I would think that to a BF, overhang ledges with a very good view of the stream and its valley, plus the security of not being seen from above, would be much more appealing than bedding in a cave. In the previous post I mentioned "a huge limestone mine" in north AR. That limestone was mined in layers using heavy equipment and explosives. It was mined in a "checker board" pattern, leaving square support columns and straight line "roads" in between the piers in two directions. Each layer mined was, as best I remember, about 20' thick. When the crew were well into the second layer, and after the large, heavily laden truck had been using one of the inside roads a long time, the rear wheels under one side of a truck broke through the limestone floor into a large cave. Mining shut down, the load from the truck, and then the truck itself was removed, and the deep cave could be seen with lights. The geologist in charge contacted a state university, and an experienced team of "spelunkers" went down to map the cave.

 

The cave was so long, with so many forks and drop-off they didn't find but one end of it. In the far reaches of the cave they did discover the remains of a Native American male and his hunting tools, all near the skeletal remains of a raccoon. 

 

Maybe BF just isn't cut out to be a spelunker. I've been in several caves in several states, but you can bet your boots I never went past more than one fork. All I was looking for was BF sign.

  

 

 

I suppose everyone has seen and read this report.

 

http://www.bfro.net/news/arizona_cave.asp

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Posted (edited)

Interesting factoid: Last cave count by National Spelunker's Society? 58,752 caves just in the U.S. alone. If that figure was evenly distributed among all fifty states the average would be 1,175 caves per state. Folks, either way one slices it that a lot of caves.

Edited by hiflier
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All I know for sure is that in MD, VA and WV you go to jail for entering a cave without permission from the proper authorities, and they ain't handing those out easily.

 

It's that simple.

 

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Yep, another closed door on the mystery of BF. I wonder how restricted the NSS themselves are. Probably the same as the public? It may depend on whether or not the caves are established on a registry of sorts or newly discovered. Hmmm.....do I sound suspicious? Because let's face it, not every cave has a bat colony in it. The registered ones with known bats are certainly and easily understandable but the rest? Surely the NSS by now knows which ones to stay out of- or they should- but a blanket difficulty on gaining a permit doesn't make total sense. So a person with ten acres of farm with two caves on the property can't go in them?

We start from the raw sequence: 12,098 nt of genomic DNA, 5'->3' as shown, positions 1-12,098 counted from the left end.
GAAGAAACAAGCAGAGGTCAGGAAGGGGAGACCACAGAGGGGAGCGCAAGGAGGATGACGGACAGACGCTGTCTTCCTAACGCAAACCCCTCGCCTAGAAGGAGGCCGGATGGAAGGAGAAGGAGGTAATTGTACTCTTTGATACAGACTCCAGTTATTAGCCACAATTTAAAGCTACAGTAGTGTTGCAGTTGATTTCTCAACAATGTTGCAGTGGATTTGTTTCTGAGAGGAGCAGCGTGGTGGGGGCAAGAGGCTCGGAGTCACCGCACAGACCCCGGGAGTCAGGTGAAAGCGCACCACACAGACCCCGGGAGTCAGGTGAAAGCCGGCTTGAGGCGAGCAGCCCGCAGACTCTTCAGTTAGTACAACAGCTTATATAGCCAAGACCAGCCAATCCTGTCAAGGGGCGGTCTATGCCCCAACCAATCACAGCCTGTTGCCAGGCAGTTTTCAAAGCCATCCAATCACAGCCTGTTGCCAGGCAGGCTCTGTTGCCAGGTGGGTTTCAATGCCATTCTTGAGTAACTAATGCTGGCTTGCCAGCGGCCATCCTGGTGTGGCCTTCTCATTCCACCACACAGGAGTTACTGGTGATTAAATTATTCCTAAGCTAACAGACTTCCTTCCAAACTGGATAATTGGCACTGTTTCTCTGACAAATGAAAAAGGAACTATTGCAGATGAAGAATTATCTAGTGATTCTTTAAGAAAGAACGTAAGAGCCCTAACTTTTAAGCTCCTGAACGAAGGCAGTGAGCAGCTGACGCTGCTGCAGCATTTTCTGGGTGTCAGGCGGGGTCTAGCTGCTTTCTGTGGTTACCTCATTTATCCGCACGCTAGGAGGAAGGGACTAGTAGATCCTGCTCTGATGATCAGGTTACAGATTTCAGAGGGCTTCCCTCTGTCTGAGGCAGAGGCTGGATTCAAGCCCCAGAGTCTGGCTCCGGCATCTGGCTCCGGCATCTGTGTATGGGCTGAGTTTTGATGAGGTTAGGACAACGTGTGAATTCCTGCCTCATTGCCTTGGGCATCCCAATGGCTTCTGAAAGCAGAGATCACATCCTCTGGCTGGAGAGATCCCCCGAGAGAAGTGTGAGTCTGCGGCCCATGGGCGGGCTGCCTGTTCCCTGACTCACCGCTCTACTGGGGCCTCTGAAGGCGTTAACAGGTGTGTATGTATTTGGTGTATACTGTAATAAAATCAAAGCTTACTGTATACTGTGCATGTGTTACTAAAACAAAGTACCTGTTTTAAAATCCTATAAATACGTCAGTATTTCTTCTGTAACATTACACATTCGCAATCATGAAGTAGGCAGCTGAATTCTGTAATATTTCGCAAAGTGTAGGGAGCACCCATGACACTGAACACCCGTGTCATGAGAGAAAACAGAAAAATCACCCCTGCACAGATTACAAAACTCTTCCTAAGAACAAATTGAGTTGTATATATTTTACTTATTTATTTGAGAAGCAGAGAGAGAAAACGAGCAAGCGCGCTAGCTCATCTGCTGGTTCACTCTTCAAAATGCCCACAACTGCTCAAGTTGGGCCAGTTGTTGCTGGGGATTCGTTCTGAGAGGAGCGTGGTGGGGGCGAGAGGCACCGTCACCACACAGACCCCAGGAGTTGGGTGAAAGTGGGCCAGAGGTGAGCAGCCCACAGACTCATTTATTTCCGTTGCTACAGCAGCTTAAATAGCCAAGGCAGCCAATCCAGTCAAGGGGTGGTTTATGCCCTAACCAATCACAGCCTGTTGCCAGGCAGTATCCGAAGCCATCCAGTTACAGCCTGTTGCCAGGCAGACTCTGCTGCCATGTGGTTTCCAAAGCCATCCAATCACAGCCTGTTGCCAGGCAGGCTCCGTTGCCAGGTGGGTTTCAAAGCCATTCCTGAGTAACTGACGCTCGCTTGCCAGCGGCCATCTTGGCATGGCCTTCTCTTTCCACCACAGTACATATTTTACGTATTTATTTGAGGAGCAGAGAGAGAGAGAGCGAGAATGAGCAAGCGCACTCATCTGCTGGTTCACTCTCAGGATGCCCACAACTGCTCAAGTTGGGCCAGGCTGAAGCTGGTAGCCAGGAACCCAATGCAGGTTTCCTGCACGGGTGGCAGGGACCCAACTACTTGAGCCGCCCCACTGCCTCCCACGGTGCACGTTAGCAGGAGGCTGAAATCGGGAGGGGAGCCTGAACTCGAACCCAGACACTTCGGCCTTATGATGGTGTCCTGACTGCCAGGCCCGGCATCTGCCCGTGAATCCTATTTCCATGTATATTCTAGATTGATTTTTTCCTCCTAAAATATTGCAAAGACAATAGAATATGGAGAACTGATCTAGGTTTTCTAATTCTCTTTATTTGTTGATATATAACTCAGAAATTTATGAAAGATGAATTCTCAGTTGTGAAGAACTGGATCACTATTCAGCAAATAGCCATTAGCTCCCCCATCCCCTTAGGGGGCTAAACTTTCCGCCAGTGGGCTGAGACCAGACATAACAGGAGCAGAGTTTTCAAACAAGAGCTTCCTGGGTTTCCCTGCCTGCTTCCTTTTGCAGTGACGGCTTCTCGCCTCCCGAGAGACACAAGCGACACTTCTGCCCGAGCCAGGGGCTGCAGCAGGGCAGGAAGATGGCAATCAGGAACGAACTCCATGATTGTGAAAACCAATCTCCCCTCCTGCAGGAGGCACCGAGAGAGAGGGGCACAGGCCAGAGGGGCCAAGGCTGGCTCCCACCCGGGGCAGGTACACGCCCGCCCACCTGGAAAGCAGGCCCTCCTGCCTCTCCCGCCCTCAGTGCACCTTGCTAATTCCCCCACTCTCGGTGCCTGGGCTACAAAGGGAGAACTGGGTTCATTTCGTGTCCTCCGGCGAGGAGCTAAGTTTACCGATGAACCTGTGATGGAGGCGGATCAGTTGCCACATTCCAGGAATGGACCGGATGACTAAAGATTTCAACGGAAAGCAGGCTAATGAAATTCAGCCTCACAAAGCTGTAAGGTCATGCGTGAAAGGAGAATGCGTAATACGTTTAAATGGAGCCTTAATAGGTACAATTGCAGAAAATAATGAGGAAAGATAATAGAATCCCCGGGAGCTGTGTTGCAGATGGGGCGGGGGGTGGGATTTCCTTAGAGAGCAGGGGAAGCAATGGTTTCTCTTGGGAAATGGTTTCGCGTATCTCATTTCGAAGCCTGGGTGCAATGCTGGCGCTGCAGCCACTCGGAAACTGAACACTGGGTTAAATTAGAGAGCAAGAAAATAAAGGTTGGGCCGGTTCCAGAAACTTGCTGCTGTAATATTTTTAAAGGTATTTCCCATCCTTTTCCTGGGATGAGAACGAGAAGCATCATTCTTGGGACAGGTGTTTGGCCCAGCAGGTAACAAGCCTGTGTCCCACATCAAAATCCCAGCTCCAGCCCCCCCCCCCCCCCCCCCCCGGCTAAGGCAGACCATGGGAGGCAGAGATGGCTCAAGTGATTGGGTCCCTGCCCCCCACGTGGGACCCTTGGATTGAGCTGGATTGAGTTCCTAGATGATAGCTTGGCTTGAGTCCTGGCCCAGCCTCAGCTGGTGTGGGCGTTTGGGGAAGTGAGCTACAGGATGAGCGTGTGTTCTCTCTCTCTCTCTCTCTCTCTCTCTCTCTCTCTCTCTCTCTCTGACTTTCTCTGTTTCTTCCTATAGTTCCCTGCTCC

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34 minutes ago, hiflier said:

So a person with ten acres of farm with two caves on the property can't go in them?

 

If it has bats in them, no (in MD, VA and WV). But even if they could, the owners have been informed and don't want to hurt the bats, why would they?

 

The NSS does in fact have caves that you can access without bats, in other states... and those are mapped with Lidar. Every square inch is being mapped and there ain't no BF in them.

 

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Well the good thing is if BF uses caves and does not eat bats, then they have to leave the cave to eat.      Hidden cameras around cave entrances of thought to be active BF caves,   might just be the way to catch some pictures.       Sure beats hanging cameras on trees and hoping a BF blunders by.     And you do not need to enter the cave to look and risk government reprisal.    If your cameras are discovered, you could claim to be a friend of bats, and trying to catch humans violating the law.          If I knew a BF was in a cave I would not enter it.    I have experienced what they do if cornered.    Throw in a juvenile and some BF mom could rip your head off to protect junior.  

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Hi SWWSAS, from what gigantor has said there is a quarter to half mile buffer zone from a cave's entrance. It probably means hanging a camera with the same hope as what you said- catching the chance BF going by.